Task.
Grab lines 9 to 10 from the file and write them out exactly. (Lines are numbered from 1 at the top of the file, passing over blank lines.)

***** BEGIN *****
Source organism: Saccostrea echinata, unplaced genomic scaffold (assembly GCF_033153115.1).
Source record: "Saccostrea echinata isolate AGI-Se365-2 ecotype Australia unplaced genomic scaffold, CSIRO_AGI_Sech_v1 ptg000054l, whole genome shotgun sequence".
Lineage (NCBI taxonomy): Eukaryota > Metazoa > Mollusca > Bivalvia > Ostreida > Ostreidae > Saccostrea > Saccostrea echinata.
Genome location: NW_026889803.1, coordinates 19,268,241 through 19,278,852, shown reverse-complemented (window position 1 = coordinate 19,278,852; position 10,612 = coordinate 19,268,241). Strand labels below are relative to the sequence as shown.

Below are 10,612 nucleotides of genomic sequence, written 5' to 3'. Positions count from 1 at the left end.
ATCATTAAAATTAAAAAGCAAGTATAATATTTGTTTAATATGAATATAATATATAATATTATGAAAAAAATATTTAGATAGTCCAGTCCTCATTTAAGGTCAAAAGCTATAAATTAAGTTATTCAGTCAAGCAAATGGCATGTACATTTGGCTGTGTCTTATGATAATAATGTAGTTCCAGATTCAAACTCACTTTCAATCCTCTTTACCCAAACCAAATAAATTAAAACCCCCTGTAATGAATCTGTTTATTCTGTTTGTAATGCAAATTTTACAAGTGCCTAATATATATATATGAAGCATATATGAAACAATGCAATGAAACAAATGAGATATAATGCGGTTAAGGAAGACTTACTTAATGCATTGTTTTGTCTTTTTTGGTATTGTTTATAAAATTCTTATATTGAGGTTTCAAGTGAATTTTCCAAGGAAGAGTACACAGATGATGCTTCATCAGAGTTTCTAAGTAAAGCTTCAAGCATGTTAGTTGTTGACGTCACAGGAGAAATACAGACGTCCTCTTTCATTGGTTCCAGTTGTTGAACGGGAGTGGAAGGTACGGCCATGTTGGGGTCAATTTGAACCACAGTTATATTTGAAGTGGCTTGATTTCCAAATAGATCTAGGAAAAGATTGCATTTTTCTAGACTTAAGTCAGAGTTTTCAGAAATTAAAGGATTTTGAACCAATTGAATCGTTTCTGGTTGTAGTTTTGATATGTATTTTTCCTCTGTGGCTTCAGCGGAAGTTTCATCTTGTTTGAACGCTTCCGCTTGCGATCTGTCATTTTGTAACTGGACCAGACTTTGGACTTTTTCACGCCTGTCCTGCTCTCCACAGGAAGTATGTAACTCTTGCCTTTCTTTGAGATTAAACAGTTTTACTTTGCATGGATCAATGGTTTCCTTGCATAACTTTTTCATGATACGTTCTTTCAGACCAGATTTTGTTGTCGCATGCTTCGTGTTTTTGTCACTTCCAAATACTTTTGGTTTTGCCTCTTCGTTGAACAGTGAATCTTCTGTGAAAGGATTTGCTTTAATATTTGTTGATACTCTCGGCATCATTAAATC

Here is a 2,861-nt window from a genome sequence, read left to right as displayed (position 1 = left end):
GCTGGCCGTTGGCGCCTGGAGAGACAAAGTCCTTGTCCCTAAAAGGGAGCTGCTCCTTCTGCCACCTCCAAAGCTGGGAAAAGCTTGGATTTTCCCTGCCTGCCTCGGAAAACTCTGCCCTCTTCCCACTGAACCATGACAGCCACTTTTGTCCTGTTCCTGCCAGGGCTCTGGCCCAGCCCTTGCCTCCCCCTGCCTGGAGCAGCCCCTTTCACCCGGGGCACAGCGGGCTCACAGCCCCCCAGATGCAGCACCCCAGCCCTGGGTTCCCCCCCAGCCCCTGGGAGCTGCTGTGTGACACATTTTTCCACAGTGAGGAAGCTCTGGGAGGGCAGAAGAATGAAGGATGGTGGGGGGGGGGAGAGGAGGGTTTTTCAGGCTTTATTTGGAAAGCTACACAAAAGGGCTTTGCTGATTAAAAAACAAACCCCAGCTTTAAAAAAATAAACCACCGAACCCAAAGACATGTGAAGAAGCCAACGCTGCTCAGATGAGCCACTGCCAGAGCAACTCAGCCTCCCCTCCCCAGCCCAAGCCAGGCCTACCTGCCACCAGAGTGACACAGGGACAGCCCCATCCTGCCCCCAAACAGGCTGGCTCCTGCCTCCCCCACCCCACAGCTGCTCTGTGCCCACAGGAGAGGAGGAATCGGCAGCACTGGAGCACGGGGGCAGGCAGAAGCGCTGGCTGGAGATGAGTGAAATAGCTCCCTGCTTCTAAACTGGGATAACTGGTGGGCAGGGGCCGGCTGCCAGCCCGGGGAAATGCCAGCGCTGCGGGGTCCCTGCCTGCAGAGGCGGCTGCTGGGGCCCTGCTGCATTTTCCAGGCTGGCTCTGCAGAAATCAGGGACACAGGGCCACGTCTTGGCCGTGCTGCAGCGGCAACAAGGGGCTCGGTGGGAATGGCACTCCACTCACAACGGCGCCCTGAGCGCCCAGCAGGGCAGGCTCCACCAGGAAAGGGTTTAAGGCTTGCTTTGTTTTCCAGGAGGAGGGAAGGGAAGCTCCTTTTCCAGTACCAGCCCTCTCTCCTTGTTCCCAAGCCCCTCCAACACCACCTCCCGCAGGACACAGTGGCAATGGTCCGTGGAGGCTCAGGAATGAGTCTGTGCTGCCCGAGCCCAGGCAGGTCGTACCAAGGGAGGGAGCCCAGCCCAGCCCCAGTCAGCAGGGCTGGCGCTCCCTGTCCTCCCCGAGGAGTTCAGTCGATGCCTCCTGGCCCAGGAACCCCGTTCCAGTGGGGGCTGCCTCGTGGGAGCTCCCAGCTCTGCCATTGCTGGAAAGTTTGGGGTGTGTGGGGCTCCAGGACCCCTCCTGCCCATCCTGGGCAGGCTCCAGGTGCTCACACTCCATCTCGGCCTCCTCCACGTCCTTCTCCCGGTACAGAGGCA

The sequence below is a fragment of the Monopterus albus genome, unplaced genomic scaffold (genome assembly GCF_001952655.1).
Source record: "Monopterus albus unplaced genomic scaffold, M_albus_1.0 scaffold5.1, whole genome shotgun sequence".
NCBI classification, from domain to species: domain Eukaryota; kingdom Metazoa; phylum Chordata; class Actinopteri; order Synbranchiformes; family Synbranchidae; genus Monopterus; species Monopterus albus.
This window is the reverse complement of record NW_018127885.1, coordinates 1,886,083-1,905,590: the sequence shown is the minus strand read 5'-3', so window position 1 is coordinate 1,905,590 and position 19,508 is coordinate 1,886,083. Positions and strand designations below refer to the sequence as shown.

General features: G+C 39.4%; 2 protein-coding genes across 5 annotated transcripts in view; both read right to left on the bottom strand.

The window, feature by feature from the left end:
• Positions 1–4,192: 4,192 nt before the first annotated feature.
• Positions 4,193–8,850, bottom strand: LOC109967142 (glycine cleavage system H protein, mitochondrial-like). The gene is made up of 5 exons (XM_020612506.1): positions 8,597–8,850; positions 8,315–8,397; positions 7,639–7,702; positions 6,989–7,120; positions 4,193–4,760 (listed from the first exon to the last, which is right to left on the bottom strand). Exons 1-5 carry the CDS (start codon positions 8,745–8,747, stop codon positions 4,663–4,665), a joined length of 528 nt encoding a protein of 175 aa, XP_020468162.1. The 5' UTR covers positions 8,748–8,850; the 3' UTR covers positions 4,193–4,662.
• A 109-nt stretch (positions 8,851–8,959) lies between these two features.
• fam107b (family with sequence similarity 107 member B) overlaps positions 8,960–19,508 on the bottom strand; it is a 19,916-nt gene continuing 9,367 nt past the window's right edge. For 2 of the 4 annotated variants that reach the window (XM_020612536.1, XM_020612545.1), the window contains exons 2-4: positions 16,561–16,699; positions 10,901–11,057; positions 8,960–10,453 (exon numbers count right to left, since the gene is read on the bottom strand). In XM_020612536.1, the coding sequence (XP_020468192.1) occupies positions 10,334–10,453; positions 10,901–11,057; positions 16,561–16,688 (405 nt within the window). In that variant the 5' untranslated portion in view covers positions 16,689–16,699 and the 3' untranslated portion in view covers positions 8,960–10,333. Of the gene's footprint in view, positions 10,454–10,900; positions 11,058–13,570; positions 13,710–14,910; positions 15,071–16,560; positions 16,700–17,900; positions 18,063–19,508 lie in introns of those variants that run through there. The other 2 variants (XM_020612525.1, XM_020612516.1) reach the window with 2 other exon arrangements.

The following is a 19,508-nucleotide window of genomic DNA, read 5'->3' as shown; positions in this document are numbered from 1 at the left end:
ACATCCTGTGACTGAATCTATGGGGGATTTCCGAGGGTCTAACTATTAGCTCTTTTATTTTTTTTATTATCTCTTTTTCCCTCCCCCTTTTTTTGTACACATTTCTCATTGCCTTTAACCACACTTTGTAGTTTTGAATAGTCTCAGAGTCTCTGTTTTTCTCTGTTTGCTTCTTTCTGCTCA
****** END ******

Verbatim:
The sequence below is a fragment of the Monopterus albus genome, unplaced genomic scaffold (genome assembly GCF_001952655.1).
Source record: "Monopterus albus unplaced genomic scaffold, M_albus_1.0 scaffold5.1, whole genome shotgun sequence".